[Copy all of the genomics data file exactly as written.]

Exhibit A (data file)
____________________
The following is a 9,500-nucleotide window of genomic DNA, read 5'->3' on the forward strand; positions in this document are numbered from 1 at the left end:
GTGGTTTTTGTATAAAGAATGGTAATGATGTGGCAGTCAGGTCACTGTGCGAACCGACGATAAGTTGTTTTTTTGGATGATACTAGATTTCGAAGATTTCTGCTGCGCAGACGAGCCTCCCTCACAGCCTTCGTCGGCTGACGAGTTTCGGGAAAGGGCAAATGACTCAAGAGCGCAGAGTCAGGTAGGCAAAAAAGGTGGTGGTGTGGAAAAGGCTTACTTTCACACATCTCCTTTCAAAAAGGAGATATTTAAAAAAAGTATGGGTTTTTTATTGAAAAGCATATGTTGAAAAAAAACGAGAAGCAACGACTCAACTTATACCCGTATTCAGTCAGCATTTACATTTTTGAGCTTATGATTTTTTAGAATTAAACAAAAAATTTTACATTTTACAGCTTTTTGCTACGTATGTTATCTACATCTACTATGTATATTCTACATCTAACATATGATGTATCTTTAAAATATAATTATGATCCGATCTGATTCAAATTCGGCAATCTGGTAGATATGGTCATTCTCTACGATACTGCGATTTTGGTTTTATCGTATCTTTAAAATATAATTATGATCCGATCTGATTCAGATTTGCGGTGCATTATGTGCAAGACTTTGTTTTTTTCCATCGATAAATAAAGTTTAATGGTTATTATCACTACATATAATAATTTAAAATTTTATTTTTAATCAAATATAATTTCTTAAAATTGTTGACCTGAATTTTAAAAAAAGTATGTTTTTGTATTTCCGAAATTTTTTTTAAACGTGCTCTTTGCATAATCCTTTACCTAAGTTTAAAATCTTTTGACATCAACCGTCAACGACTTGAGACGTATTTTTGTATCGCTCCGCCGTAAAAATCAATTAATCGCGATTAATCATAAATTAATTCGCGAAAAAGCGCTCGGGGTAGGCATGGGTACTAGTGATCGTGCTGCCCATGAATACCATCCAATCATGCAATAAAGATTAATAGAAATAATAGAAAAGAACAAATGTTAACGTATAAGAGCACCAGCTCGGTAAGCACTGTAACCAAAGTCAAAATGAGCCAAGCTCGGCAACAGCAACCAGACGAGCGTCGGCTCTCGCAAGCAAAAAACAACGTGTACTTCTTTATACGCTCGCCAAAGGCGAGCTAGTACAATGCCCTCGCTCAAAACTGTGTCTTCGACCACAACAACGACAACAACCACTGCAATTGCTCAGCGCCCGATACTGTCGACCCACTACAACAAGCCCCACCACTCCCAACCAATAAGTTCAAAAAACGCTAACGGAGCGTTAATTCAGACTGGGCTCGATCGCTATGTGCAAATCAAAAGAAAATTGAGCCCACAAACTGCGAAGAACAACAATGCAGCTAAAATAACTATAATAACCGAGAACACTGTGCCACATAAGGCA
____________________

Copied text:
The following is a 9,500-nucleotide window of genomic DNA, read 5'->3' on the forward strand; positions in this document are numbered from 1 at the left end:
GTGGTTTTTGTATAAAGAATGGTAATGATGTGGCAGTCAGGTCACTGTGCGAACCGACGATAAGTTGTTTTTTTGGATGATACTAGATTTCGAAGATTTCTGCTGCGCAGACGAGCCTCCCTCACAGCCTTCGTCGGCTGACGAGTTTCGGGAAAGGGCAAATGACTCAAGAGCGCAGAGTCAGGTAGGCAAAAAAGGTGGTGGTGTGGAAAAGGCTTACTTTCACACATCTCCTTTCAAAAAGGAGATATTTAAAAAAAGTATGGGTTTTTTATTGAAAAGCATATGTTGAAAAAAAACGAGAAGCAACGACTCAACTTATACCCGTATTCAGTCAGCATTTACATTTTTGAGCTTATGATTTTTTAGAATTAAACAAAAAATTTTACATTTTACAGCTTTTTGCTACGTATGTTATCTACATCTACTATGTATATTCTACATCTAACATATGATGTATCTTTAAAATATAATTATGATCCGATCTGATTCAAATTCGGCAATCTGGTAGATATGGTCATTCTCTACGATACTGCGATTTTGGTTTTATCGTATCTTTAAAATATAATTATGATCCGATCTGATTCAGATTTGCGGTGCATTATGTGCAAGACTTTGTTTTTTTCCATCGATAAATAAAGTTTAATGGTTATTATCACTACATATAATAATTTAAAATTTTATTTTTAATCAAATATAATTTCTTAAAATTGTTGACCTGAATTTTAAAAAAAGTATGTTTTTGTATTTCCGAAATTTTTTTTAAACGTGCTCTTTGCATAATCCTTTACCTAAGTTTAAAATCTTTTGACATCAACCGTCAACGACTTGAGACGTATTTTTGTATCGCTCCGCCGTAAAAATCAATTAATCGCGATTAATCATAAATTAATTCGCGAAAAAGCGCTCGGGGTAGGCATGGGTACTAGTGATCGTGCTGCCCATGAATACCATCCAATCATGCAATAAAGATTAATAGAAATAATAGAAAAGAACAAATGTTAACGTATAAGAGCACCAGCTCGGTAAGCACTGTAACCAAAGTCAAAATGAGCCAAGCTCGGCAACAGCAACCAGACGAGCGTCGGCTCTCGCAAGCAAAAAACAACGTGTACTTCTTTATACGCTCGCCAAAGGCGAGCTAGTACAATGCCCTCGCTCAAAACTGTGTCTTCGACCACAACAACGACAACAACCACTGCAATTGCTCAGCGCCCGATACTGTCGACCCACTACAACAAGCCCCACCACTCCCAACCAATAAGTTCAAAAAACGCTAACGGAGCGTTAATTCAGACTGGGCTCGATCGCTATGTGCAAATCAAAAGAAAATTGAGCCCACAAACTGCGAAGAACAACAATGCAGCTAAAATAACTATAATAACCGAGAACACTGTGCCACATAAGGCA